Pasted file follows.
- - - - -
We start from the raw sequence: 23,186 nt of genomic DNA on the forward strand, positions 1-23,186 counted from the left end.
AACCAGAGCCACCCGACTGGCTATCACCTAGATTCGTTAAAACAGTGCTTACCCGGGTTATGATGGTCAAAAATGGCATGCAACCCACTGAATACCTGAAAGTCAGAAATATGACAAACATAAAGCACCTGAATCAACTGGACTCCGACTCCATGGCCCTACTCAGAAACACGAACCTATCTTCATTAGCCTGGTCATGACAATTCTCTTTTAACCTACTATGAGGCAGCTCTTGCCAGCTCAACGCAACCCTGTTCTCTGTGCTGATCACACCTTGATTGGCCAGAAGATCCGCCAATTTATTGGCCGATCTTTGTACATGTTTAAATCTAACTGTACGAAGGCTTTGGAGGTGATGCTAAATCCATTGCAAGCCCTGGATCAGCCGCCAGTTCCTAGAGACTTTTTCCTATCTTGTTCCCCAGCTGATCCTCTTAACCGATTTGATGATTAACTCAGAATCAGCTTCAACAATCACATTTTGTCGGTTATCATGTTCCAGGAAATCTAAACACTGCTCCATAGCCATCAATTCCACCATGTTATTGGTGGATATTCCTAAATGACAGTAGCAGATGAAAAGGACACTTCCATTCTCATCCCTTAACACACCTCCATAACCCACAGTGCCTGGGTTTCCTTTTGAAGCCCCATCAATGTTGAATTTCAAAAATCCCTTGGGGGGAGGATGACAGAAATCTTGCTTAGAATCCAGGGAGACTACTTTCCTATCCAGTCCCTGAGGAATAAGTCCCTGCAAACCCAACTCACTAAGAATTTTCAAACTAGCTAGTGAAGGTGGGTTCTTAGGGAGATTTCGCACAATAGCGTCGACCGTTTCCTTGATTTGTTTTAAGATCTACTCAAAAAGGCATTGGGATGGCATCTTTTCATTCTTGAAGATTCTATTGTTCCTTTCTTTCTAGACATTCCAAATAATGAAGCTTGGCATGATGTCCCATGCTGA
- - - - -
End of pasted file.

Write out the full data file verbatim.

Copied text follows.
We start from the raw sequence: 23,186 nt of genomic DNA on the forward strand, positions 1-23,186 counted from the left end.
AACCAGAGCCACCCGACTGGCTATCACCTAGATTCGTTAAAACAGTGCTTACCCGGGTTATGATGGTCAAAAATGGCATGCAACCCACTGAATACCTGAAAGTCAGAAATATGACAAACATAAAGCACCTGAATCAACTGGACTCCGACTCCATGGCCCTACTCAGAAACACGAACCTATCTTCATTAGCCTGGTCATGACAATTCTCTTTTAACCTACTATGAGGCAGCTCTTGCCAGCTCAACGCAACCCTGTTCTCTGTGCTGATCACACCTTGATTGGCCAGAAGATCCGCCAATTTATTGGCCGATCTTTGTACATGTTTAAATCTAACTGTACGAAGGCTTTGGAGGTGATGCTAAATCCATTGCAAGCCCTGGATCAGCCGCCAGTTCCTAGAGACTTTTTCCTATCTTGTTCCCCAGCTGATCCTCTTAACCGATTTGATGATTAACTCAGAATCAGCTTCAACAATCACATTTTGTCGGTTATCATGTTCCAGGAAATCTAAACACTGCTCCATAGCCATCAATTCCACCATGTTATTGGTGGATATTCCTAAATGACAGTAGCAGATGAAAAGGACACTTCCATTCTCATCCCTTAACACACCTCCATAACCCACAGTGCCTGGGTTTCCTTTTGAAGCCCCATCAATGTTGAATTTCAAAAATCCCTTGGGGGGAGGATGACAGAAATCTTGCTTAGAATCCAGGGAGACTACTTTCCTATCCAGTCCCTGAGGAATAAGTCCCTGCAAACCCAACTCACTAAGAATTTTCAAACTAGCTAGTGAAGGTGGGTTCTTAGGGAGATTTCGCACAATAGCGTCGACCGTTTCCTTGATTTGTTTTAAGATCTACTCAAAAAGGCATTGGGATGGCATCTTTTCATTCTTGAAGATTCTATTGTTCCTTTCTTTCTAGACATTCCAAATAATGAAGCTTGGCATGATGTCCCATGCTGA